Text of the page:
Alexis Carrel, the 1912 Nobel Laureate in Medicine or Physiology, "learned [as a child] the intricate stitching required for his [later surgical experiments] from the renowned lace makers of Lyon, one of whom was his mother." Michael Bishop, How to Win a Nobel Prize, 2003, p.140).
Mechanical Coding: Jacquard’s Loom & IBM Computer
The First Digital Image! The First Digital Image! (ca. 1810): Jacquard’s self- portrait in black and white thread coded by 10,000 punch cards
Alexander Fleming’s Hobby Was Painting – with Bacteria! Alexander Fleming’s Hobby Was Painting – with Bacteria! This experience prepared him for penicillin
Astrophysicist Gregory Benford Asserts there is a constant back-and-forth between his research and sci-fi novels as each suggests new possibilities for the other (NASA’s Robert Forward has said the same)
MIT Metallurgist CYRIL SMITH “ I have slowly come to realize that the analytic, quantitative approach I had been taught to regard as the only respectable one for a scientist is insufficient… the richest aspects of any large and complicated system arise from factors that cannot be measured easily if at all. For these, the artist’s approach, uncertain thought it inevitably is, seems to find and convey more meaning.” Smith,C. S. A Search for Structure. Cambridge, MA: MIT Press, 1981, p. 9
THE FACE OF THE FUTURE: Mae Jamison, astronaut, physician, chemical engineering major, dancer, choreographer, and art collector physician, chemical engineering major, dancer, choreographer, and art collector She says in her recent TED Lecture: “Science and the arts… are [not] different sides of the same coin, or even different parts of the same continuum, but rather they are different manifestations of the same thing.”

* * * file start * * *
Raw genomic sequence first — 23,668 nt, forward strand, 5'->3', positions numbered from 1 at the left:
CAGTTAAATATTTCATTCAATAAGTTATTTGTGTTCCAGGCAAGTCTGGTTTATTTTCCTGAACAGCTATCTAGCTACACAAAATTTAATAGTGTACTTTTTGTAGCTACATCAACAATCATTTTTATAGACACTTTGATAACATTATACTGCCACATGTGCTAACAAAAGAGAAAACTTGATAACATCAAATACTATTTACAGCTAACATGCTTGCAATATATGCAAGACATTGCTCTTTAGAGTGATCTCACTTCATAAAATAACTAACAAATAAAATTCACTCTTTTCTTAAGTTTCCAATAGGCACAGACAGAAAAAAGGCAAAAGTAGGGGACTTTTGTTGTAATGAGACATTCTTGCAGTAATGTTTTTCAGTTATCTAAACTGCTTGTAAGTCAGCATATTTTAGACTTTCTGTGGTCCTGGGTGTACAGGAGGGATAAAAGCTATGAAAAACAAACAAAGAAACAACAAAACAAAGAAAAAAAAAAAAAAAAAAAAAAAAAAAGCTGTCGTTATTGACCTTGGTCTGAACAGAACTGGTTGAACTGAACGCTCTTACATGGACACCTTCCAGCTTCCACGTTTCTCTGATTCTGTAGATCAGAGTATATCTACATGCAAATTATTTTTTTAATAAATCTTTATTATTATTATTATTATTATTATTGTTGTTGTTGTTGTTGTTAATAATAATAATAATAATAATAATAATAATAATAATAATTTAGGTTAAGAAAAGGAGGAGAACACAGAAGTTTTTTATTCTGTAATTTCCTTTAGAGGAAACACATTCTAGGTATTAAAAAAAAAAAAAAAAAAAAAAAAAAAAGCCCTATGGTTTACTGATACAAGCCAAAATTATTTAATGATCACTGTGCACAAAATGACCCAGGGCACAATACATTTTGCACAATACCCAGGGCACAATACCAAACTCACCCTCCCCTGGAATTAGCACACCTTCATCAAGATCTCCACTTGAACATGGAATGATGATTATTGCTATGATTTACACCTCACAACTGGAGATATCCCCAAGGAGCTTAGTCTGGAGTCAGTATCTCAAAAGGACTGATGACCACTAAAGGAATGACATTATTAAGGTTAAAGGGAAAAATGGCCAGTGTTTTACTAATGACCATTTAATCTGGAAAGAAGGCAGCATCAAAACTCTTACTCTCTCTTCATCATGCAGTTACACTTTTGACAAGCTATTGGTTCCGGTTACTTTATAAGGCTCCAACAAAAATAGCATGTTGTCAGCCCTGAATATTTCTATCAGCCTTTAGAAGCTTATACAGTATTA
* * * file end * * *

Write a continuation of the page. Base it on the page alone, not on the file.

3. Look Beyond STEM Talent for Innovators Six Basic Patterns of Creative Development Six Basic Patterns of Creative Development 1) early specialization, later specialization 2) early breadth, later specialization 3) early breadth, later breadth 4) early specialization, later breadth 5) early specialization, later serial foci 6) early breadth, later serial foci ( Root-Bernstein and Root-Bernstein, Life Stages of Creativity, Encyclopedia of Creativity, forthcoming)
Composer George Antheil & Actress Hedy Lamarr Invented Frequency Hopping
Some Nobel Laureates Got Degrees in Arts First Nobel Laureate and Former NIH Chief Harold Varmus was an English Lit major Nobel Laureate and Former NIH Chief Harold Varmus was an English Lit major Nobel Laureate Hans von Euler-Chelpin was a visual arts major Nobel Laureate Hans von Euler-Chelpin was a visual arts major
Chemical physicist (Harvard Ph. D.) Catherine Asaro was first a professional ballerina Ashley Banjo (r), the lead dancer of “Diversity”, the 2009 winner of Britain’s Got Talent, plans to be a biophysicist.
Some Eminent Scientists Had NO Science Degrees Guglielmo Marconi Mary Leakey Jane Goodall Dian Fossey Jonathan Kingdon
What These Non-Scientifically Trained Scientific Innovators Tell Us Mastery of some creative discipline Courage to attack problems outside their field of mastery Ability to transfer skills from one discipline to another SO: Mastery, courage, and skill transfer need to built into the curriculum Every outstanding problem will require new uses of old skills and knowledge
4) What We Need Is Revolution That Humanizes Teaching of Science Students currently learn what insulin is but not who discovered it or how – CAN’T REPRODUCE DISCOVERY Every discovery is a lesson in scientific innovation Make lessons about the processes of innovation focus of textbooks, not facts: – You can learn facts without innovation process; you can’t learn innovation process without facts! Focus on EXEMPLARS of WHO innovators are, HOW they think, DIVERSITY of training, range of SKILLS, etc. IF YOU WANT INNOVATORS, TEACH INNOVATION IF YOU WANT INNOVATORS, TEACH INNOVATION
Need Textbook Revolution: Need Textbook Revolution: What Helps Talented Should Appeal To and Help Everyone!